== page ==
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Zu Chongzhi, known as Wenyuan, was an amazing Chinese mathematician, astronomer, and inventor who lived a long time ago during the Liu Song and Southern Qi dynasties. One of the coolest things about him is how he calculated the value of pi (π) to an incredible level of accuracy - between 3.1415926 and 3.1415927. This might seem like just a bunch of numbers, but it was the most precise calculation of pi for nearly 900 years!

Also Zu found a fraction, 355/113, that is shockingly close to the actual value of pi. When you write this fraction as a decimal, it's 3.1415929 which is accurate to six decimal places. That's like getting a bullseye on a dartboard that's miles away! This fraction was the best approximation of pi that anyone could come up with using just four-digit numbers.

Zu was born in a place called Jiankang, and his family had a long history of studying the stars and planets. Because of this, Zu grew up surrounded by astronomy and mathematics, and he quickly became known for his talent. When he was still quite young, his reputation caught the attention of Emperor Xiaowu of Song, who sent him to study at the Hualin Xuesheng academy and later at the Imperial Nanjing University. These were big, important places where Zu could really dive into his research.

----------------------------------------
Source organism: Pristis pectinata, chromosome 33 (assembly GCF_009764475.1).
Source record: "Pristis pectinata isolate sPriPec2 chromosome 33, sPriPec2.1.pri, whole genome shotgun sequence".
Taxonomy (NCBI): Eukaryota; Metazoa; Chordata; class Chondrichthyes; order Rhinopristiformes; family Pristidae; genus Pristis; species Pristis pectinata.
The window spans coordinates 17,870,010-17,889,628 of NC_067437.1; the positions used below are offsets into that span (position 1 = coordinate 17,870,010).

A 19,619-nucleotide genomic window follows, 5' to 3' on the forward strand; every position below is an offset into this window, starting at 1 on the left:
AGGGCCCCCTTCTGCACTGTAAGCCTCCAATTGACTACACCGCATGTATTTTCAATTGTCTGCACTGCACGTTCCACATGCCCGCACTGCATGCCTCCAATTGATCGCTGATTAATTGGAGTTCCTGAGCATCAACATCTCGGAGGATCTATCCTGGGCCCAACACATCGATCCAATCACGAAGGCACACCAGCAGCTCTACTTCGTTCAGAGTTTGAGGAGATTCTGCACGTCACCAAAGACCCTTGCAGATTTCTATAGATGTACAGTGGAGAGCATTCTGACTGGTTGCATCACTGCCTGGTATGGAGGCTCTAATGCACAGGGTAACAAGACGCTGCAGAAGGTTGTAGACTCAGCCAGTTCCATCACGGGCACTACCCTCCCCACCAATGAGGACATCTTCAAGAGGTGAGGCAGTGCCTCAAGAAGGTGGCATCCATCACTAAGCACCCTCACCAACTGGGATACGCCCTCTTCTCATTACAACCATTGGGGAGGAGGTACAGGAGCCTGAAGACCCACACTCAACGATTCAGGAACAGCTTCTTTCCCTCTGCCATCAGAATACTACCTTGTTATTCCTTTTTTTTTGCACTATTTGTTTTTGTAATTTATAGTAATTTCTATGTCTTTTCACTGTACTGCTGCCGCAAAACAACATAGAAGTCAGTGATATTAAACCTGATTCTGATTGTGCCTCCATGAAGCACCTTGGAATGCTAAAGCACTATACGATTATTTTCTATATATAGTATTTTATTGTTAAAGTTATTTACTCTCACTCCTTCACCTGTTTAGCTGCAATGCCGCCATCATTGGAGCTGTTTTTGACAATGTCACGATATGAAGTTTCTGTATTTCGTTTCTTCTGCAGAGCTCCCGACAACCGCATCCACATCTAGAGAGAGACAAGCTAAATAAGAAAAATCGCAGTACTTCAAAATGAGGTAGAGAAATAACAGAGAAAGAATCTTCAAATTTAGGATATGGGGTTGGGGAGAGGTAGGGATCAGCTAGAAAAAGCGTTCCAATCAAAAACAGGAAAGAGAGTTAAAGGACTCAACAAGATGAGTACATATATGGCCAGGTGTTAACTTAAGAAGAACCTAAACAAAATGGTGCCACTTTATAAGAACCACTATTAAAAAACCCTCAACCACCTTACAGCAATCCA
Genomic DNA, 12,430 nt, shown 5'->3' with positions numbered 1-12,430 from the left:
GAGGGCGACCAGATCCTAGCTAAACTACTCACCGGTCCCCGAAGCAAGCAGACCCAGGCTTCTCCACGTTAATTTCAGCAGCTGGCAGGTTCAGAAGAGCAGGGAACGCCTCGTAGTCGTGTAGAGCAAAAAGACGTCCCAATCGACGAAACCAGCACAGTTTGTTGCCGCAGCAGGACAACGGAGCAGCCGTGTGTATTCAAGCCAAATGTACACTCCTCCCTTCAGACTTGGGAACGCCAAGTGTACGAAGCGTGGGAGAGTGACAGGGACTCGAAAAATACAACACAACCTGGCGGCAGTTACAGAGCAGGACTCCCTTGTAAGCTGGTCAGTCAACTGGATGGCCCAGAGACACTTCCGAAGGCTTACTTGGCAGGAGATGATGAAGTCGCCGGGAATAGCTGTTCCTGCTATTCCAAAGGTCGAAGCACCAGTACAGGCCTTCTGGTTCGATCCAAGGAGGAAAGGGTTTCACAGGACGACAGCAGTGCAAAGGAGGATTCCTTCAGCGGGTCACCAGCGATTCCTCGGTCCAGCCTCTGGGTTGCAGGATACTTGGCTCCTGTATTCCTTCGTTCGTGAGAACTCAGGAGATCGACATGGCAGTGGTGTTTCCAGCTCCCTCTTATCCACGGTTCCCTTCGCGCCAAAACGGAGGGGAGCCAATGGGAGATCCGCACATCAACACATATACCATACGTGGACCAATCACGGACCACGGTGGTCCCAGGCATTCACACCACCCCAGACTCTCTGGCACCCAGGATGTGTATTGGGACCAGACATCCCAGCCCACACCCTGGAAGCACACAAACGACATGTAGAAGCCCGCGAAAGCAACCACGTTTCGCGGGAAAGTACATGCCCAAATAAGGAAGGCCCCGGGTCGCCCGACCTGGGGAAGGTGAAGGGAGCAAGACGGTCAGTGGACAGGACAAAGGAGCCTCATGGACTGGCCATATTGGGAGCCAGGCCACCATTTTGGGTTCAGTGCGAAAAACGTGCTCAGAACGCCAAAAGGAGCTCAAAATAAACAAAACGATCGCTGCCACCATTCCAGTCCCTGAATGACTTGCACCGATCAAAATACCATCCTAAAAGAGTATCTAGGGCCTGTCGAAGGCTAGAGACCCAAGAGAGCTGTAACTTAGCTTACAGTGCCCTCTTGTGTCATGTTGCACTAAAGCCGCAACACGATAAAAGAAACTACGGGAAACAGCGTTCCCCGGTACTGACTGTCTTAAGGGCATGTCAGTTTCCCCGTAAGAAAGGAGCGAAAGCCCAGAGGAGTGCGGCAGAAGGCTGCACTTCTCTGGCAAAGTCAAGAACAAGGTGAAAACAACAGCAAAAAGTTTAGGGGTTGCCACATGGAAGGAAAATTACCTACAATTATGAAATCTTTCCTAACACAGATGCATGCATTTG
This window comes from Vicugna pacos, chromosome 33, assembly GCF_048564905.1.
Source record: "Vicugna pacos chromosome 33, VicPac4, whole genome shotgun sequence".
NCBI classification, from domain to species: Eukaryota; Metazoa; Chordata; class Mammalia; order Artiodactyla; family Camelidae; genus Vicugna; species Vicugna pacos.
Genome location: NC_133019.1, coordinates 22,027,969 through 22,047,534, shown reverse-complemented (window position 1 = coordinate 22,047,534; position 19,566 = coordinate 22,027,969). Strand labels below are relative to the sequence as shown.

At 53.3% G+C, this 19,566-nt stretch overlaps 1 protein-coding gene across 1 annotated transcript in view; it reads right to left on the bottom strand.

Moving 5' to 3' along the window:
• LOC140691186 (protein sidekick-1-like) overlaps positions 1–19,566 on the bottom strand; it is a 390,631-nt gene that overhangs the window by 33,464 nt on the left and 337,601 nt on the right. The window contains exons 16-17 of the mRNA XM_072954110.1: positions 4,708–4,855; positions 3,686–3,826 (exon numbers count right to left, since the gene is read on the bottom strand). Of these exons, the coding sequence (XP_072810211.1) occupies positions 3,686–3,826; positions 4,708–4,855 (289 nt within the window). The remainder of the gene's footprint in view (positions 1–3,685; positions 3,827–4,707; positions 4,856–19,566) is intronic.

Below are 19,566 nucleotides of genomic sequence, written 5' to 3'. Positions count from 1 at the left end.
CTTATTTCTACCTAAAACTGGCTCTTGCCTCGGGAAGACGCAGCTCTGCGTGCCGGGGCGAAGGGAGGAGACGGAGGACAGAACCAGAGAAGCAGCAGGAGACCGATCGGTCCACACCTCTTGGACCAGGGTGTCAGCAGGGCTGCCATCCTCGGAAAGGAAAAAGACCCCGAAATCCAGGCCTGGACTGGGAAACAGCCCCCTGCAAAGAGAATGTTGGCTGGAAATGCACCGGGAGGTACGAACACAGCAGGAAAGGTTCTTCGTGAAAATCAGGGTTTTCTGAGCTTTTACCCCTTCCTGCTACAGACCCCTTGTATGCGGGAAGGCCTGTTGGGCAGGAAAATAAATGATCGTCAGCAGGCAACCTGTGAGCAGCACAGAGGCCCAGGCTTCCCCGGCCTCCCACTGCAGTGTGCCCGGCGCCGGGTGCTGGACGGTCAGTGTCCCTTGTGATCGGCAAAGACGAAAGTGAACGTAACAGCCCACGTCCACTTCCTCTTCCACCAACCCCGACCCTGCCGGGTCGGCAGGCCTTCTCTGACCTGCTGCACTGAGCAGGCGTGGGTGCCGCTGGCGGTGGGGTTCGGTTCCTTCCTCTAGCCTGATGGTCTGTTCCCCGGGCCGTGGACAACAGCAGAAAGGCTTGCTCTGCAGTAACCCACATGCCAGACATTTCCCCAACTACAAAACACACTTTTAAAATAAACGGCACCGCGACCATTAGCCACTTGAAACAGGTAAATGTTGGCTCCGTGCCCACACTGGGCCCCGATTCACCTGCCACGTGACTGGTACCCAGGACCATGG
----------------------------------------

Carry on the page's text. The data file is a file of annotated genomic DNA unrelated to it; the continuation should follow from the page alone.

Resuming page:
Sadly, most of Zu's mathematical work was recorded in a book called the Zhui Shu, which has been lost over time. However, historians believe that this book contained very advanced ideas, possibly about solving cubic equations?something that's quite challenging even for today's students! Zu didn't stop with pi, though. He also worked on figuring out how to calculate the volume of a sphere; another big deal in mathematics.

Appreciate the work of Zu Chongzhi by trying some of the maths that this mathematician is known for.

There is an activity called Circles that you could try right now. Practise using pi to calculate various circle measurements. There are six levels of difficulty.

So there's no better time than the present to learn some mathematics from the past: let's Go!

THE HISTORY OF MATHEMATICS PAGE

Print this large QR code and display it on your classroom's History of Mathematics timeline.

When people scan the code with their phones, they'll be directed to this page about Zu Chongzhi.

https://www.transum.org/Maths/History/Mathematician.asp?ID=55